The Salina Journal from Salina, Kansas on May 12, 1997 · Page 7
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The Salina Journal from Salina, Kansas · Page 7

Salina, Kansas
Issue Date:
Monday, May 12, 1997
Page 7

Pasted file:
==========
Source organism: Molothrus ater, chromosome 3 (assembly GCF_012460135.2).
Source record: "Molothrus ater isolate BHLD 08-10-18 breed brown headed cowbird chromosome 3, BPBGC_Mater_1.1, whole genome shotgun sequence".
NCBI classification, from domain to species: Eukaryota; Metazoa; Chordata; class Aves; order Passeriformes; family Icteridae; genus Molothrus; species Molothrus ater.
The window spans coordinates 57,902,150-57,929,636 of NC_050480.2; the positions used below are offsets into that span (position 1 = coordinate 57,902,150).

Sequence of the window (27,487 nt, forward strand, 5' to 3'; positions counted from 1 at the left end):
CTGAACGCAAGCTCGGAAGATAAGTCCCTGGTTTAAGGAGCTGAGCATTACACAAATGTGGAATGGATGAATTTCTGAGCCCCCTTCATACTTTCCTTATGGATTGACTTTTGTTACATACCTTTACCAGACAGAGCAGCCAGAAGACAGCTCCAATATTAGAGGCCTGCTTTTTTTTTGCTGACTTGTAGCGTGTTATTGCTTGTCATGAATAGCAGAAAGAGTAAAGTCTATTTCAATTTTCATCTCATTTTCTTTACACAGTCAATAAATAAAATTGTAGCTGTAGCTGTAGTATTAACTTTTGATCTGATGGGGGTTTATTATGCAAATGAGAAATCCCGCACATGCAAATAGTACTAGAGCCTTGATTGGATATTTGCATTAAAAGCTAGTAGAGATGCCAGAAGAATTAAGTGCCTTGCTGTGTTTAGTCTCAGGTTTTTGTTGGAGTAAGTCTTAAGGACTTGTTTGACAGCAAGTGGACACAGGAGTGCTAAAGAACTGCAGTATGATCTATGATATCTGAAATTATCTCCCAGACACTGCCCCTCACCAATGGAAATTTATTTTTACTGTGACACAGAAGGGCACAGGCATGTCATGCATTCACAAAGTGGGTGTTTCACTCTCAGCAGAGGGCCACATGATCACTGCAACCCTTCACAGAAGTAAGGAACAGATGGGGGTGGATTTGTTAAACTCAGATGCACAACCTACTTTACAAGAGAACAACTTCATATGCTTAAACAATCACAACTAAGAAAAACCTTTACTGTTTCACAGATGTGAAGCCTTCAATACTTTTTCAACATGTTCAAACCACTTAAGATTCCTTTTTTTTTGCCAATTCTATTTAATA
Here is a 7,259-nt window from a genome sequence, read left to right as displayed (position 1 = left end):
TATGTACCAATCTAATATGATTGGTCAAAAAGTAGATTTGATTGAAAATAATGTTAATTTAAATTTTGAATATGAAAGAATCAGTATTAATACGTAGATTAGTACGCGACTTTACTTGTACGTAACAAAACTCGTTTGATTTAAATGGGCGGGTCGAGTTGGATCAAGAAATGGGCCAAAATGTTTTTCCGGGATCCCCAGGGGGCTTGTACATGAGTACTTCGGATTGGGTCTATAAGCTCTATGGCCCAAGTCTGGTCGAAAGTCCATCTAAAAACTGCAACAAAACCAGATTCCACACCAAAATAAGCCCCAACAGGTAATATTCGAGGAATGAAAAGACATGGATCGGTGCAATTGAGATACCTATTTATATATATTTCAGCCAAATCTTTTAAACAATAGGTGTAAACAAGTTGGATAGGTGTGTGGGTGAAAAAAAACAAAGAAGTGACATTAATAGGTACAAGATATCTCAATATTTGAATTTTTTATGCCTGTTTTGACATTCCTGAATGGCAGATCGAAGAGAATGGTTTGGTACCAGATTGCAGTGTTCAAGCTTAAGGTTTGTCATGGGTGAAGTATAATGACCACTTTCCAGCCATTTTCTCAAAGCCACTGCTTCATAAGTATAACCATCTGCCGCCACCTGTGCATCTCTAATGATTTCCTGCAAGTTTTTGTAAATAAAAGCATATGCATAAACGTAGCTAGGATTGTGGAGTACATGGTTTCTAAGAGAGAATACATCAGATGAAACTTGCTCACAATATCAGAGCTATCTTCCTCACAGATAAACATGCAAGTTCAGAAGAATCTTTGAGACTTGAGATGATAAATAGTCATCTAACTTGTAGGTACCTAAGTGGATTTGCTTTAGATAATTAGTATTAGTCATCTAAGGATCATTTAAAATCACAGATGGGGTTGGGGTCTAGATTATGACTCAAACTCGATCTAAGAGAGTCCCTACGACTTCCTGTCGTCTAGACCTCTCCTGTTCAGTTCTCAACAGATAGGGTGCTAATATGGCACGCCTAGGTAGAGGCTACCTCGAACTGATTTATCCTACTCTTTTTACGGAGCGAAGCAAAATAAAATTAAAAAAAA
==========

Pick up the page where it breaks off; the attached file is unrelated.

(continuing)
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THE SALINA JOURNAL NEWS MONDAY, MAY 12, 1997 A7 DEATHS R FUNERALS C.T. Bell i MINNEAPOLIS — C.T. Bell, 85, died Sunday, May 11, 1997, at Ottawa County Hospital, Minneapolis. Mr. Bell was born Feb. 20, 1912, in Niles. He was a farmer and stockman, farming north of Niles for 40 years until he moved to Minneapolis. He attended Minneapolis Church of the Nazarene and was a member of Salina Moose Lodge at Salina and Minneapolis Country Club. His son, Ronald, died in 1991. Survivors include his wife, Ellen of the home; a son, C.T. Bell Jr. of Solomon; three brothers, Lou of Palm Springs, Calif., Morey of Denver and Mike, address unknown; two half-brothers, Scotty : of Salina and Jim of Chicago; two sisters Blanche Green of Salina and Gladys Tuttle of Pepperpan, Texas; two half-sisters, Bernadine Berry and Pat Heath, both of Salina; four grandchildren and seven great-grandchildren. The funeral will be 10:30 a.m. .Wednesday at Shields Funeral Home, 405 Argyle, Minneapolis 67467, the Rev. David Heikes officiating. The body was cremated. A private inurnment will be at Greenville Cemetery, Niles. Memorials may be sent to the Hospice of Ottawa County or Ottawa County Hospital. F.A. Brungardt ;: GRINNELL — F.A. Brungardt, ;, 93, Grinnell, died Sunday, May 11, * 1997, at Gove County Medical Center, Quinter. Mr. Brungardt was born Jan. 28, 1904, in Graham County and had lived in Grinnell since 1951. He was a retired banker. He was preceded in death by an Infant son, Hubert, in 1932. Survivors include his wife, Sophie of the home; two sons, Kenneth of Fort Worth, Texas, and Thomas of Denver; a daughter, i'Joan Bechard of Clyde; two broth- ^ers, Adolph of Oklahoma City, and Alex of Salina; 15 grandchildren and 23 great-grandchildren. The funeral will be at 10 a.m. , Wednesday at Immaculate Con, ception Church, Grinnell, the ; Revs. Roger Meitl and Basil Torez t. officiating. Burial will be in the «Immaculate Conception Ceme- * tery, Grinnell. A wake will be at 7:30 p.m. Tuesday at the church parish hall. Visitation will be from 4 to 9 p.m. Tuesday at the parish hall. Kennedy-Koster Funeral Home, P.O. Box 221, Oakley 67748, is in charge of arrangements. Phillip Chavez Phillip Chavez, 38, 537 Saturn, died Sunday, May 11, 1997, at his home. Ryan Mortuary.Salina, is handling arrangements.. Sophia S. Dreiling Today's obituaries SAUNA Phillip Chavez KANSAS CHAPMAN: Henry W. Lantz CONCORDIA: Sister Genevieve Marie McDonagh, Orville T. Stobenbom DOWNS: Marian "Dolly" Wilkins Hardman GRINNELL: F.A. Brungardt LINDSBORG: Alice M. Woodard McPHERSON: Glair F. "Shorty" Kline, Brenda J. Krehbiel MINNEAPOLIS: C.T. Bell, Dorothy E. Otte PARTRIDGE: W. Norman Terrill VICTORIA: Sophia S. Dreiling VICTORIA — Sophia S. Dreiling, 95, Victoria, died Saturday, May 10,1997, at Hays Medical Cen- 1 ter. S. Mrs. Dreiling was born Sophia £S. Sander on April 5, 1902, in Vic- jj"toria. She was a homemaker and lifetime resident of Victoria. She had been a resident of the St. John's Rest Home, Victoria, since 1995. She was a member of St. Fidelis Catholic Church, Daughters of Isabella, Christian Mothers and Veterans of Foreign Wars Auxiliary, all of Victoria. ^; She was preceded in death by j|her husband, Alphonse, in 1950; f two sons, Elmer and Hubert; and a Daughter, Mary Ellen Dell. •!* Survivors include five sons, •Marvin of Hays, Alfred and Thomas of Victoria, Charles of . Dallas and Jim of Wichita; four .daughters, Lorraine Bird of SBethel Park, Pa., Lucy Rother of jjWichita, Ruth Stephens of Highlands Ranch, Colo., and Theresa rEllis of Boulder, Colo.; two broth: ers Alex Sander of Victoria and Sil Sander of Sacramento, Calif.; two sisters Barbara Knoll of Victoria and Katie Herman of Hays; 37 grandchildren and 37 great-grandchildren. ^ The funeral will be 10 a.m. ^Wednesday at St. Fidelis Catholic ^Church; the Rev. Frank Grinko of': ficiating. Burial will be in St. Fi; delis Cementery, Victoria. A vigil will be at 7 p.m. Tuesday, followed by a VFW Auxiliary memorial service at 7:30 p.m. and . a Daughters of Isabella and Chris- v tian Mothers Rosary at 8 p.m. all 'at Cline's Mortuary, 412 Main, I; Victoria, 67671. £a Visitation is from 6 to 9 p.m. to- Jgflay, 1 to 9 p.m. Tuesday and 8 to *£ :30 a.m. Wednesday at the mortu- fary. i> : " Memorials may be made to the L church pr St. John's Rest Home. 'Marian "Dolly" Hardman DOWNS — Marian "Dolly" b Wilkins Hardman, 96, a long-time I, Downs resident, died Thursday, * May 1, 1997, at Mitchell County » Hospital, Beloit. « Miss Hardman was born May j; 29, 1900, at Phillipsburg. She * helped operate and was co-owner I of the family lumber company in "Downs, Hardman Lumber Co., which operated lumber yards throughout north-central and northwest Kansas and parts of Nebraska and Colorado. The company also owned logging interests in Washington state and British Columbia. The company sold in 1990 to Kansas Lumber Homestore Inc. She also was a pilot, having flown to many parts of the world. Her brother, Dwight, died in 1955 and her sister, Mary Hardman Sutter Ogren, died in 1991. No other immediate relatives survive. Graveside services will be at 2:30 p.m. Wednesday at Downs Cemetery, the Rev. Harry Cross officiating. Memorials may be made to the Downs Senior Center. Domoney Funeral Home, 817 Morgan, Downs 67437, is handling arrangements. Clair F. "Shorty" Kline McPHERSON — Clair F. "Shorty" Kline, 76, McPherson, died Saturday, May 10, 1997, at The Cedars in McPherson. Mr. Kline was born Dec. 12, 1920, in Oil City, Pa., and was a resident of McPherson since 1963. He was a retired YMCA program director and youth director of the McPherson Recreation Commission. He was a member of McPherson First United Methodist Church, McPherson Noon Kiwanis Club, Kansas Recreation and Parks Association, Veterans of Foreign Wars Post 2715 and American Legion Post 24. He was a World War II Army veteran and was a volunteer for the McPherson County Food Bank and worked on the McPherson All Schools Day Committee and for McPherson's Big Brothers-Big Sisters. Survivors include his wife, Jean of the home; two daughters, Judie Battin of Greenville, Pa., and Barbara Miller of McPherson; one son, Richard of Topeka; two sisters, Wilma Davis of Titusville, Pa., and Naomi Proper of Erie, Pa.; five grandchildren and four great-grandchildren. The funeral will be 11 a.m. Wednesday at McPherson First United Methodist Church, the Revs. Larry Harvey and Bob Fleenor officiating. Burial will be in McPherson Cemetery. Visitation will be from 5 to 8 p.m. Tuesday at Ball & Son Funeral Home, 205 N. Chestnut, McPherson, 67460. Memorials may be made to the church, YMCA Children's Fund or McPherson County Teen Center. 1893, in Ellsworth, Wis., and moved to Chapman at an early age. He moved to Chapman Valley Manor in March. He was a farmer, served in the Home Guard during World War I, and was a member of Scherer Memorial Lutheran Church, Chapman, and served on the church council. His wife, Ruth, died in 1968. Survivors include his son, John of Chapman: four daughters, Myrtle Smith of Salina, Lucille Baker of Chandler, Ariz., Henrietta Fox of Manhattan and Betty Brake of Wichita; a sister Minnie Marston of Abilene; 16 grandchildren; 22 great-grandchildren; and four great-great-grandchildren. The funeral will be 10:30 a.m. Wednesday at Scherer Memorial Lutheran Church, Pastor C.J. Christensen officiating. Burial will be in Good Hope Cemetery, northeast of Chapman. Visitation will be from Tuesday morning until Wednesday morning at Londeen Funeral Chapel, 206 W. Fifth, P.O. Box 429, Chapman 67431. The family will receive friends from 7 to 8:30 p.m. Tuesday at the funeral home. Memorials may be made to the church or Chapman Senior Citizen Center. Sister Genevieve McDonagh CONCORDIA — Sister Genevieve Marie McDonagh, 87, died Sunday, May 11, 1997, at the Nazareth Convent in Concordia. Sister McDonagh was born Susan Marie McDonagh on Jan. 1, 1910, in Kilmeena, Westport County Mayo, Ireland. She immigrated to the United States in 1928 and was received into the Sisters of St. Joseph in 1929, when she received her religious name, Sister Genevieve Marie. She made her first vows in 1931 and her final vows in 1934. She spent most of her life as an elementary school teacher, teaching in Herndon, Leoville, Herington, Concordia and Junction City in Salina Catholic Diocese schools. She also taught in Catholic schools in Grand Island, Neb., and Chicago and visited shut-ins in Grand Island after retiring from teaching in 1976. In 1983, she returned to St. Mary's Convent in Concordia. She is survived by three sisters, Elizabeth of Kilmeena, County Mayo, Ireland, and Nora Cedar and Beatrice Mohr, both of Chicago. A wake will be 7 p.m. today at the Nazareth Convent Chapel with Sister Agnes Bernita giving the eulogy. A Liturgy of Christian Burial will be celebrated at 10:30 a.m. Tuesday in the Convent Chapel; the Rev. James Patterson officiating. Burial will be in the convent cemetery. Memorials may be made to the Sisters of St. Joseph Retirement Fund or to the Apostolic Ministry Fund and sent to the Sisters of St. Joseph, P.O. Box 279, Concordia, 66901. Chaput-Buoy Funeral Home, Concordia, is handling arrangements. 9 p.m. today and Tuesday at Nutter Mortuary, 116 E. Sixth, Concordia 66901. W. Norman Terrill PARTRIDGE — W. Norman Terrill, 71, Hutchinson, died Sunday, May 11,1997, at Hutchinson Hospital. Mr. Terrill was born Oct. 6,1925, in Hutchinson and was a lifetime resident of Reno County. He was a vocational agriculture teacher for 37 years in Claflin, Partridge and Pretty Prairie, retiring in 1987. He was a World War II Army veteran, Salt Creek Township treasurer and a member of American Legion Lysle Rishel Post 68, National Education Association, Kansas National Education Association, Partridge Community Association, Partridge Community Church, church choir and was a charter member of Salt Minors Barbershop Chorus. Survivors include his wife, Ruth, of the home; a son, Vince of Tulsa, Okla.; three daughters, Christine Terrill and Lisa French, both of Partridge, and Melanie Terrill of Salina; and two sisters, lantha Goshgarian, Granada Hills, Calif., and Marion Wright of Scottsdale, Ariz. The funeral will be at 10 a.m. Wednesday at Partridge Community Church, Pastor Pam Tinnin officiating. Burial will be in Partridge Cemetery. Memorials may be made to the church and Partridge Community Association. Friends may call from 5 to 9 p.m. today and 9 a.m. to 9 p.m. Tuesday at Elliott Mortuary, 1219 N. Main, Hutchinson 67501. Alice M. Woodard LINDSBORG — Alice M. Woodard, 88, Lindsborg, died Saturday, May 10, 1997, at Bethany Home, Lindsborg. Mrs. Woodard was born Alice M. Geis on Nov. 4,1908, at Gotebo, Okla. She had lived in Lindsborg since 1973, moving from Guymon, Okla. She was a former pianist, piano teacher and organist. She was a member of Durham First Baptist Church. Her husband, the Rev. J.Q. Woodard, died in 1992. Survivors include her two sons, Joel of Lindsborg, and Nathan of Ankeny, Iowa; two daughters, Alice Johnson of Fremont, Neb., and Marsha Rolander of Lindsborg; nine grandchildren and one great- grandchild. A memorial service will be 10:30 a.m. Wednesday at Bethany Lutheran Church, Lindsborg, the Rev. Don Hawk officiating. Graveside services will be 9 a.m. Wednesday at Baptist Cemetery, rural Durham. Visitation will be from 2 to 9 p.m. Tuesday with the family receiving friends from 7 to 8 p.m. at Hays Funeral Home, Washington and Lincoln, P.O. Box 386, Lindsborg, 67456-0386. Memorials may be to Durham First Baptist Church or Bethany Home. Meteorites / Space rocks can mean big bucks for finders FROM PAGE A1 Brenda J. Krehbiel McPHERSON — Brenda J. Krehbiel, 40, McPherson, died Saturday, May 10, 1997, at McPherson Memorial Hospital. Mrs. Krehbiel was born Brenda J. Maxwell on Nov. 3, 1956, in Lyons. She had lived in McPherson since 1976. She was a pharmaceutical attendant at Sanofi Winthrop Inc., McPherson. She was a member of McPherson First United Methodist Church and was involved in Boy Scouts of America, having served as a Cub Scout leader in McPherson and as training committee chairwoman for the Santa Fe Trail District of the Boy Scouts. Survivors include her husband, Gene, son Tory and daughter Lisa, all of the home; her parents, John and Ada Maxwell of Lyons; six brothers, Gary Maxwell of Whittier, Calif., Terry Maxwell of Salt Lake City, Utah, Kent Maxwell of Hutchinson, Dennis Maxwell of Lyons, Don Maxwell of McPherson, and David Maxwell of Buhler; two sisters, Gail Holmes of Hutchinson, and Judy Crowl of Corpus Christi, Texas. The funeral will be 10 a.m. Tuesday at McPherson First United Methodist Church, the Revs. Larry Harvey and Bob Fleenor officiating. Burial will be in McPherson Cemetery. Visitation will be from 6 to 8 p.m. today at Glidden-Ediger Funeral Home, 222 W. Euclid, McPherson, 67460. Memorials may be made to the church or the Quivira Council of the Boy Scouts of America in Wichita. Henry A. Lantz CHAPMAN — Henry A. Lantz, 104, died Saturday, May 10,1997, at Chapman Valley Manor. Mr. Lantz was born April 14, Dorothy E. Otte MINNEAPOLIS — Dorothy E. Otte, 74, Minneapolis, died Saturday, May 10, 1997, at Minneapolis Good Samaritan Center. Mrs. Otte was born Dorothy E. Brake on June 25, 1922, at Downs. She lived in Minneapolis for most of her life and was an employee of the Good Samaritan Center. Her first husband, James Becker, died in 1971. Her second husband, Ernest Otte, died in 1991. A son, Lonnie Becker, died in 1989. Survivors include a stepson, William Otte of Minneapolis; her mother, Winifred Brake of Minneapolis; one brother, Kenneth Brake of Minneapolis; a sister, Evelyn Yosha of Fort Myers, Fla.; one grandchild; five stepgrand- children and 11 stepgreat-grand- children. The funeral will be 2 p.m. Tuesday at Shields Funeral Home, Minneapolis, the Rev. David Heikes officiating. Burial will be in Highland Cemetery, Minneapolis. Memorials may be made to the Good Samaritan Center. Shields Funeral Home, 405 Argyle, Minneapolis 67467, is handling arrangements. Orville T. Siebenborn CONCORDIA — Orville T. Siebenborn, 90, Concordia, died Saturday, May 10, 1997, at Cloud County Health Center, Concordia. Mr. Siebenborn was born March 12,1907, at rural Scandia. He was a retired gardener. His wife, Mildred, and a son preceded him in death. Survivors include a son, Homer of Concordia; two daughters, Pansy Crogan of Concordia and Daisy Freeby of Concordia; six grandchildren and 12 great-grandchildren. Graveside services will be at 1 p.m. Wednesday at Pleasant Hill Cemetery, Concordia. Memorials may be made to Concordia Senior Citizens Van Fund or the American Heart Association. Visitation will be from 9 a.m. to T ENDURANCE Swimmer dives into crossing Australian swimmer is back to try to complete Cuba-to-Florida swim By The Associated Press Welcome to the bizarre world of meteorite marketing, where people who stumble across the pieces of fallen space rock can make thousands and where brokers are more than happy to get you those thousands. One of those people, Steve Arnold, has his own company, the Intel-national Meteorite Brokerage firm in Tulsa, Okla., which he put together in January. Arnold, who graduated with a business administration degree from Oral Roberts University in 1991, sees opportunity in outer space. "Trades are more common because most of the time, museums and universities are interested in them, and they don't have much money," Arnold said. "But there is a collector's market, and much like a lot of other collectibles, there are different reasons why people want different meteorites." Arnold's primary area covers much of Kansas, including the Salina area and the western half of the state. Most of his meteorite business has been buying and selling for a profit, but now he's moved to brokering the meteorites for those lucky enough to find one. He's traded a nest of dinosaur eggs to Fort Hays State University in Hays for some meteorites, and he's traded straight up with the Kansas Cosmosphere in Hutchinson, where he received a smaller, rarer meteorite for a 150-pound monster more akin to a Cosmos- phere display. He's also purchased and sold thousands of dollars worth of meteorites. Meteorite madness A McPherson College biology professor, Harvey Nininger, pioneered meteorite recovery in the late 1920s, according to information provided by Arnold and the college. While walking home in November 1923, the story goes, Nininger saw a fireball streak across the sky. Nininger's scientific curiosity got the best of him, and he decided to search for it. His success rate in finding meteorites grew when he offered to buy them for $1 a pound. He later bought an 800-pound stone by pawning his possessions. He became the curator at the Denver Museum of Natural History and had more than 5,000 meteorites at one point. The collection has since been divided between the British Museum of Natural History and Arizona State University. Kansas has produced more meteorites, mile for mile, than any other place in the world, with more than 13, according to the British museum's Catalogue of Meteorites, which lists every known meteorite in the world. The largest known meteorite to land in Kansas was in 1948, when a 2,000-pound rock smashed into Norton County. Collecting meteorites has become a hip pastime thanks to the interest sparked by the Mars rocks that supposedly contained signs of life. Each group of collectors wants them for different reasons, Arnold said. Museums like the pretty ones. Scientists want the rare ones or ones that contain certain miner- als such as iron. Jewelry store owners like the ones that contain crystals. Collectors just want them, and just how much they want them depends on how much news they attract. In 1992, in Peekskill, N.Y., a town of about 20,000, a blazing fireball shot across the sky and slammed into a car. The meteorite just happened to travel where a high school football game was being played, and as a result it was captured on film by many home video cameras. The media splashed that film all over their broadcasts, and suddenly, the space rock, ordinary by meteorite standards, was a hot item, Arnold said. "If they attract a lot of attention, there are going to be a lot more people who will want them," Arnold said. "That's how I got started — I read about the more famous ones." Space always was an interest for Arnold, and he began to think of his meteorite searches as treasure hunts. Most of the lucky finders are farmers who stumble across the rocks; others, like Stewart, have displayed them on their mantlepieces for years before realizing they were worth something. "I talked to one guy who had this rock in his family since 1902," Arnold said. "That's not uncommon." Of course, for every meteorite Arnold has bought or sold, he's received 50 phone calls from people who are convinced they have found a space rock and instead have found a rock from a backyard garden. "I've had 50 'meteowrongs' for every meteorite," Arnold said. "But I don't want to discourage people. I'm more than willing to go through the 50 to get the one." The Hula Hoop and meteorites Kim Arnold, planetarium director for the Kansas Cosmosphere, which has since shelved its 150- pound Gibeon Iron meteorite display in the interest of change, said that 10 years ago, the only places interested in meteorites were institutions. As a result, many of the dealers would break up the meteorites and sell pieces of them. Kim Arnold isn't related to Steve Arnold. "You didn't have a whole lot of money changing hands because there wasn't a whole lot of money," Arnold said. "The scientists would just want a few grams. Then they found the life-on-Mars rock. Collectors want a showpiece, or in some cases, they will cut up the meteorites, take the crystals out of them, put them in necklaces or jewelry and tell them they have special powers. That's really sad." The meteorites have become something for people who have everything and just want something else, Arnold said, and the fad may die out soon. Even so, Arnold believes the search for space rocks will grow. "You have these private searches and expeditions going to Antarctica, and countries have started to tax them to get their share," he said. "It's really fascinating, but you have to remember one thing: It's just a rock." ON THE RECORD HAVANA, Cuba — Her brother smeared Vaseline and sunblock on her back and shoulders, and she turned to wave to the small crowd. And then Susie Maroney dived into the Caribbean for her second try at swimming across the choppy, shark-infested Florida Straits. The sky was cloudy but the sea was calm Sunday morning when the Australian long-distance champion, 22, jumped into the water from Havana's Malecon sea wall wearing a black suit and white cap. She is trying to become the first person ever to complete the 112- mile swim from Cuba to Florida. There have been 50 official attempts to cross the straits — none successful. Maroney herself came the closest, covering 107 miles in 381/2 hours in June. She reached U.S. territorial waters, but because of seasickness and dehydration she was pulled from the sea 12 miles short of her goal. A small group of people gathered on the Malecon to wish Maroney off Sunday morning. Women waved to her as she swam the 200 yards to a 28-by-8- foot cage that will protect her from sharks. The Canadian ship Acadian began pulling the cage out to sea. By Sunday night, eight hours into the trip, Maroney was 33 miles out to sea. Though swimming strong, the conditions had grown rougher. Hospital report Salina Regional Health Center SANTA FE ADMISSIONS — Doris Hoover, Abilene; Jeannette M. Blue, Salina; Harlin McKain of Miltonvale; baby girl of Lyndon and Layla Peppers, Salina. SANTA FE DISMISSALS — Kay L. Shoemaker and baby boy of Belleville; Elizabeth A. Lamb of Concordia; Earl Engelbert of Beloit; Tisha S. Morrical of Lindsborg; Daina R. Rhoads of Lindsborg; Paul Train of Lindsborg Cynthia Strait and baby boy of Concordia; Heather Bell and baby girl of Salina; Rhonda L. Wessling and baby boy of Russell; Melanie G. McDaniel and baby girl of Salina; Ruth A. Perry of Scandia; Misty Scoville and baby girl of Salina; and Paul Seeman of Smith Center. Births GIRL: Lyndon C. and Layla Peppers, Salina, 7 Ibs. 14oz. BOY: Steven E. and Jeannette M. Blue, Salina, 8 Ibs., 2 oz. District court CIVIL FILINGS — Leroy Davis vs. Jason Hensley. Davis seeks a sum in excess of $50,000 for damages and injuries received in a vehicle collision May 6,1995, on south Ninth Street. The Bank of Tescott vs. Jeffrey D. Liechti and Lori A. Liechti and others. Bank of Tescott seeks a mortgage foreclosure in excess of $26,800. Cameron Engle vs. Mike Norwood. Engle seeks a sum in excess of $12,300 for money owed on a loan. CIVIL JUDGMENTS — Mary J. Wolf vs. Merle J. Hodges, M.D. Jury makes finding of no fault by the parties and denies award to Wolf for her claim in excess of $50,000 for an injury she received during an operation in June 1993. Johnson's Showroom of Salina, doing business as Central Showroom, vs. Deandre Devann Grassity and others. Court awards Central Showroom a sum in excess of $440 for back rent on home furnishings, attorneys fees and costs. First Mortgage Investment Co. vs. Judy A. Barrientez. Court awards First Mortgage mortgage foreclosure in excess of $39,800. CIVIL DISMISSALS — Larry C. Hoyt vs. Larry R. Eller. Case dismissed by motion of the parties. Kimberly Beach vs. Linda Andrew, as next friend of Erica Green, a minor. Case dismissed by motion of the parties. Potto (Honor ROBBERY — A $15 carton of cigarettes taken by force from Axel Dempsey, 19, Salina, while in the 100 block of West Euclid about 8 p.m. Saturday; $250 damage to Dempsey's glasses and a bracket on his braces. TODAY'S SCRIPTURE "So that tliou incline thine ear unto wisdom, and apply thine heart to understanding — Proverbs 2:2